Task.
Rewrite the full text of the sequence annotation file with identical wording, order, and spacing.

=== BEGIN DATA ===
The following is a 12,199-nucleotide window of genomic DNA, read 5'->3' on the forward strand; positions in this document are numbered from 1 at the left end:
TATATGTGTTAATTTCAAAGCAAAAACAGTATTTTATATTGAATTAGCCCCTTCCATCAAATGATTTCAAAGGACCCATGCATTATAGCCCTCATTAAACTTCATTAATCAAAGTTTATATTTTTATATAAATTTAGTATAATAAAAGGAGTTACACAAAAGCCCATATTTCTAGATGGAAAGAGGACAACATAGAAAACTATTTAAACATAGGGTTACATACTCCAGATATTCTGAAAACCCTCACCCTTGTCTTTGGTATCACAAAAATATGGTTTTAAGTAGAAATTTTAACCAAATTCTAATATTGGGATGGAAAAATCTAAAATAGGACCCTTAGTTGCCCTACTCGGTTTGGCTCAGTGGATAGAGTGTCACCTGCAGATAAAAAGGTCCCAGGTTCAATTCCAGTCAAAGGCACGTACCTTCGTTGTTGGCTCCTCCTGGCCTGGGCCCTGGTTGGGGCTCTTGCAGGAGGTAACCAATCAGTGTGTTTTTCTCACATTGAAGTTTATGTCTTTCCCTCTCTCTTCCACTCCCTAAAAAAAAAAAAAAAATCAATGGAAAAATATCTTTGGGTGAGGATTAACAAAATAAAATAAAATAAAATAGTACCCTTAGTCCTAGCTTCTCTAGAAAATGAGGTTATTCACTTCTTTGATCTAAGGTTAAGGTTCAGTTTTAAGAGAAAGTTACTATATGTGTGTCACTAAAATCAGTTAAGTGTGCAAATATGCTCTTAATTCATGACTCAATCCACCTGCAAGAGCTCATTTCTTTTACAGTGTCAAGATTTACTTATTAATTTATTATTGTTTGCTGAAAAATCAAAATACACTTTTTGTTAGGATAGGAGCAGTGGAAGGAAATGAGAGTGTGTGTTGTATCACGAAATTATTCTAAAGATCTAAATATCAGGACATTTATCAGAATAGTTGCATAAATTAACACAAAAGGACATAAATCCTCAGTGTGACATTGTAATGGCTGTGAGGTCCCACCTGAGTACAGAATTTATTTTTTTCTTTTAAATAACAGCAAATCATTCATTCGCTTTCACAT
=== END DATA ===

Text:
The following is a 12,199-nucleotide window of genomic DNA, read 5'->3' on the forward strand; positions in this document are numbered from 1 at the left end:
TATATGTGTTAATTTCAAAGCAAAAACAGTATTTTATATTGAATTAGCCCCTTCCATCAAATGATTTCAAAGGACCCATGCATTATAGCCCTCATTAAACTTCATTAATCAAAGTTTATATTTTTATATAAATTTAGTATAATAAAAGGAGTTACACAAAAGCCCATATTTCTAGATGGAAAGAGGACAACATAGAAAACTATTTAAACATAGGGTTACATACTCCAGATATTCTGAAAACCCTCACCCTTGTCTTTGGTATCACAAAAATATGGTTTTAAGTAGAAATTTTAACCAAATTCTAATATTGGGATGGAAAAATCTAAAATAGGACCCTTAGTTGCCCTACTCGGTTTGGCTCAGTGGATAGAGTGTCACCTGCAGATAAAAAGGTCCCAGGTTCAATTCCAGTCAAAGGCACGTACCTTCGTTGTTGGCTCCTCCTGGCCTGGGCCCTGGTTGGGGCTCTTGCAGGAGGTAACCAATCAGTGTGTTTTTCTCACATTGAAGTTTATGTCTTTCCCTCTCTCTTCCACTCCCTAAAAAAAAAAAAAAAATCAATGGAAAAATATCTTTGGGTGAGGATTAACAAAATAAAATAAAATAAAATAGTACCCTTAGTCCTAGCTTCTCTAGAAAATGAGGTTATTCACTTCTTTGATCTAAGGTTAAGGTTCAGTTTTAAGAGAAAGTTACTATATGTGTGTCACTAAAATCAGTTAAGTGTGCAAATATGCTCTTAATTCATGACTCAATCCACCTGCAAGAGCTCATTTCTTTTACAGTGTCAAGATTTACTTATTAATTTATTATTGTTTGCTGAAAAATCAAAATACACTTTTTGTTAGGATAGGAGCAGTGGAAGGAAATGAGAGTGTGTGTTGTATCACGAAATTATTCTAAAGATCTAAATATCAGGACATTTATCAGAATAGTTGCATAAATTAACACAAAAGGACATAAATCCTCAGTGTGACATTGTAATGGCTGTGAGGTCCCACCTGAGTACAGAATTTATTTTTTTCTTTTAAATAACAGCAAATCATTCATTCGCTTTCACAT